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Florida Gators 31, Tennessee Volunteers 17: The Starting QB Is Hurt. Long Live the Starting QB!

Jeff Driskel goes down and the Florida offense appears to have the beginnings of a spark. Might the Gators be better off without their starting quarterback?

Al Messerschmidt

It could be a mistake to take too much away from this game. It was a horribly sloppy meeting between one team that is expected to contend for the top of the SEC East and another that is at best expected to compete for fourth place. And it could particularly be a mistake to read too much into the Florida offense's performance against Tennessee, which did not exactly show itself to be full of Bednarik contenders in the loss to Oregon.

In fact, throw in the nine turnovers -- yes, nine -- and you have a good case that nothing should be taken away from this game at all. Except that, after Jeff Driskel went down with what Will Muschamp says is a season-ending ankle injury, Tyler Murphy looked really good.

Maybe not great, but good. Murphy was 8-of-14 for 134 yards and a touchdown. He did not throw an interception in a game that featured five of them, four by Tennessee. His 161.11 passing efficiency rating, better than Jeff Driskel in all but three of games Driskel has played since he took over as starter last year. And Murphy carried the ball 10 times for 84 yards and another touchdown.

Which is not to say that Florida is somehow better off without Driskel. There's obviously a reason that Driskel began the year as the starting quarterback, and the SEC can be a difficult adjustment for a first-time starting quarterback. Murphy will face LSU, Georgia and South Carolina (read: Jadeveon Clowney) in the next two months, though Kentucky and Arkansas could prove to be relatively easy on-ramps for him.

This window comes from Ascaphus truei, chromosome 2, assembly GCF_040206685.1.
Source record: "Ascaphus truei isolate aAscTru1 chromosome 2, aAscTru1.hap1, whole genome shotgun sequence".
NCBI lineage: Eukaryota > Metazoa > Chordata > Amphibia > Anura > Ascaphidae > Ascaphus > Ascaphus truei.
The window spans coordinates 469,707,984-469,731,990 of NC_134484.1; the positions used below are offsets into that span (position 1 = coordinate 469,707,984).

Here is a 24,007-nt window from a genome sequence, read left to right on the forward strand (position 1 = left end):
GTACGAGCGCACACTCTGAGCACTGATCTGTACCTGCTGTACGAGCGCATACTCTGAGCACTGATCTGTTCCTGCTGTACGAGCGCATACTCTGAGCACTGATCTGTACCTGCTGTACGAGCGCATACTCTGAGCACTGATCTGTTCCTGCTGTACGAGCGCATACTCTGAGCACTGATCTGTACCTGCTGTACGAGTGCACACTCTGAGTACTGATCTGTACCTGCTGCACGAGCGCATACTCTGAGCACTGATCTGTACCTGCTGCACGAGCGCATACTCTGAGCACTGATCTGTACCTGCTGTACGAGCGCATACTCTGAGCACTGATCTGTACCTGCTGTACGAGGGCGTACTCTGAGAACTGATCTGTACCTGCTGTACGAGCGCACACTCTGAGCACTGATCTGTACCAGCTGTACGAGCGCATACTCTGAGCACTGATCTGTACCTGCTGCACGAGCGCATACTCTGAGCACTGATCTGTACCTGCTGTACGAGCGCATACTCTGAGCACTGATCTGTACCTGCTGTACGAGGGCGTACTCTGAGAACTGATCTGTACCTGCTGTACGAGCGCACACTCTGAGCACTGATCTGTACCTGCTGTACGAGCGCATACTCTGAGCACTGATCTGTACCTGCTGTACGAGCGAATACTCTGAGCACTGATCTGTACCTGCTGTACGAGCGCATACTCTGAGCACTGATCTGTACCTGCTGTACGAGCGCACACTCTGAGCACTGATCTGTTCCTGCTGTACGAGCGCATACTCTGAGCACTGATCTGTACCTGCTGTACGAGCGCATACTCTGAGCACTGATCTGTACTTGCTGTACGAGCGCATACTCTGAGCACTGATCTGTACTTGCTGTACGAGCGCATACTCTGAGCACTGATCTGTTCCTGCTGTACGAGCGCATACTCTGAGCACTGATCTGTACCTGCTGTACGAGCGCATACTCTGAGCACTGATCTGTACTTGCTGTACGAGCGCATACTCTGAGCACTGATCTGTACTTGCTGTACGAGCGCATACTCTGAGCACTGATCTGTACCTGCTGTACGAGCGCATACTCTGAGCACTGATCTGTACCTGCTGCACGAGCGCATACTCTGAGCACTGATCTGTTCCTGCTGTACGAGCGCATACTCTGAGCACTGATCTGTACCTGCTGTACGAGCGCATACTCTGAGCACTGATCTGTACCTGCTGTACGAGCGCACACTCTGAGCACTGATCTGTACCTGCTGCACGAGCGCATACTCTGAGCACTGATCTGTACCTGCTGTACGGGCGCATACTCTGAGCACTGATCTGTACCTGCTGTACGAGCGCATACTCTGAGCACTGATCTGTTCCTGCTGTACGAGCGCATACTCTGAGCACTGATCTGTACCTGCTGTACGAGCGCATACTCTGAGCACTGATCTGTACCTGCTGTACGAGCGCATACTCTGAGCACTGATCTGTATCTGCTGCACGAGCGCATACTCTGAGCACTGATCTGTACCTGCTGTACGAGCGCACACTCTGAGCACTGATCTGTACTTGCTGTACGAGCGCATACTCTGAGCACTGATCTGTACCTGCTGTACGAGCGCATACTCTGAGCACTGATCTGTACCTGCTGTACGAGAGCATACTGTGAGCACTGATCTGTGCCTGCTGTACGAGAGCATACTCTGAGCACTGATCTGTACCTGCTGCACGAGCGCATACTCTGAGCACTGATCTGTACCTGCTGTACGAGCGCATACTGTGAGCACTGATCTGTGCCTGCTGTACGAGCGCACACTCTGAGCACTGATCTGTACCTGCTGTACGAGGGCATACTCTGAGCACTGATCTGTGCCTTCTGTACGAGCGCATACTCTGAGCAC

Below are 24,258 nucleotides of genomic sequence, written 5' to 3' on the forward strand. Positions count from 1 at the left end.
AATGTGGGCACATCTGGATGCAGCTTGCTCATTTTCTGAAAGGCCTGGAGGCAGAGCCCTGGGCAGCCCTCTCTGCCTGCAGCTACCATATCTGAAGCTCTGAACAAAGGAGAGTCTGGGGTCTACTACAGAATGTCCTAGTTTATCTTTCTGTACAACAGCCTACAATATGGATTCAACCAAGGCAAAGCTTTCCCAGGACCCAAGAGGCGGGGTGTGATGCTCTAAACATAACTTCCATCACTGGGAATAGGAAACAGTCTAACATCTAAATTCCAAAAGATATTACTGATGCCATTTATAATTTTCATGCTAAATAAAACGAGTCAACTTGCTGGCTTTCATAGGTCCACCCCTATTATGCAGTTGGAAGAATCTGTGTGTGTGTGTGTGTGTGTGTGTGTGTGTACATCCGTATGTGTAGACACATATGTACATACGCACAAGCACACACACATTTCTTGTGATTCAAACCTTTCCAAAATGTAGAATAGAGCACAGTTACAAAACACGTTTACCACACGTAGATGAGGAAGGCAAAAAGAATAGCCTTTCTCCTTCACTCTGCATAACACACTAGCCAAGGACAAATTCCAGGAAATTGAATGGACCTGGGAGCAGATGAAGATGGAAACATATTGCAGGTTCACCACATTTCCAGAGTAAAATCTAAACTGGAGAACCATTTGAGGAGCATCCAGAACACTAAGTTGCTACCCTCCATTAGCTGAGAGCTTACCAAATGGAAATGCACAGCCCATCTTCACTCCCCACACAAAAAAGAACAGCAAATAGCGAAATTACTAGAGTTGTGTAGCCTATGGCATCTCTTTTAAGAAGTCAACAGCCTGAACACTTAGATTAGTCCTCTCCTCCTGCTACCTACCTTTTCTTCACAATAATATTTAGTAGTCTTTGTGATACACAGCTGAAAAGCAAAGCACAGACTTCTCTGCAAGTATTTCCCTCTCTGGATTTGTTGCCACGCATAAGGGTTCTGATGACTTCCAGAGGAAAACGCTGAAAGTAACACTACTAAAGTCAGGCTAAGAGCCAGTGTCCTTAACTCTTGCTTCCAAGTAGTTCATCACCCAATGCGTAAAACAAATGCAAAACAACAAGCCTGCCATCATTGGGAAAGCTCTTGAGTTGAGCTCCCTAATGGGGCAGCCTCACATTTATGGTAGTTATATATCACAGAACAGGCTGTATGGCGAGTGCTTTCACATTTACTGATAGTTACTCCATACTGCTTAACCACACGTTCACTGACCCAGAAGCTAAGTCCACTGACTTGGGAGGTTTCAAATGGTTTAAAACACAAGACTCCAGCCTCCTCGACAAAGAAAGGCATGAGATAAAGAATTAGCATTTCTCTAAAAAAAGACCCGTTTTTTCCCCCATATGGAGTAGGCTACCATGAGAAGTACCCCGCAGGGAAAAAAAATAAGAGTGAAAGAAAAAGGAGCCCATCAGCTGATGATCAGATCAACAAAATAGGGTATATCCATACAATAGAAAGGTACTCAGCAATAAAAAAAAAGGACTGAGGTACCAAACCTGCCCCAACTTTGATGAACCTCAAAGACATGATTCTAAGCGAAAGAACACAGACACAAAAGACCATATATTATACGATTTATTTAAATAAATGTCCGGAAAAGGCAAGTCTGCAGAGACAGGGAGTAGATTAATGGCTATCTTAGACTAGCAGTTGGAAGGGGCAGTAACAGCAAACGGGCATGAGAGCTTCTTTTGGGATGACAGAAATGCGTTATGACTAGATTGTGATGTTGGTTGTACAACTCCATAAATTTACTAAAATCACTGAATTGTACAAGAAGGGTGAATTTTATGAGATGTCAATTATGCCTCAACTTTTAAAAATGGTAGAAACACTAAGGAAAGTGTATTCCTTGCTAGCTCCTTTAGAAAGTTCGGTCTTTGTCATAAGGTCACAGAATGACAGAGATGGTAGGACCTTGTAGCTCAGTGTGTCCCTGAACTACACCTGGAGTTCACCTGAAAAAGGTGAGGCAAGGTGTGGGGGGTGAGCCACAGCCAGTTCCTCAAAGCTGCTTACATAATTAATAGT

But Florida looked close to good on offense Saturday for the first time in a long time. Florida scored all 31 points and gained 344 of its 382 yards in the roughly 55 minutes of playing time after Murphy took over. They're not going to be the Spurrier-era Gators right now, but there are signs of hope for the Florida offense, though potentially at great cost. For all the criticisms Driskel often took from some quarter of the Florida fan base, he led the team to a 11-3 record as a starter and a BCS bowl last season. He doesn't deserve having people dance on his medical records.

It's a little bit hard to get a read on whether this is more or less hope for Tennessee now. Certainly, very few people on either side expected the Volunteers to win this game. And it's not like they got blown out; losing on the road by two touchdowns to Florida in the fourth game of a rebuilding season isn't terrible. But having six turnovers -- including one on the final play of the game -- is terrible, and the 65.40 passing efficiency rating for the Tennessee quarterbacks is dreadful. (In part because of the turnovers, but I digress.)

The only reasonable goal for Tennessee at this point appears to be getting to a bowl with a .500 record, and that's going to be challenging. There are two surefire wins left on the schedule in South Alabama and Kentucky, meaning the Vols need two wins out of Georgia, South Carolina, at Alabama, at Missouri, Auburn and Vanderbilt. Whether the loss Saturday changes the likelihood of any of that is debatable, but they almost certainly have to avoid the kind of mistakes they made in this game to play in the postseason.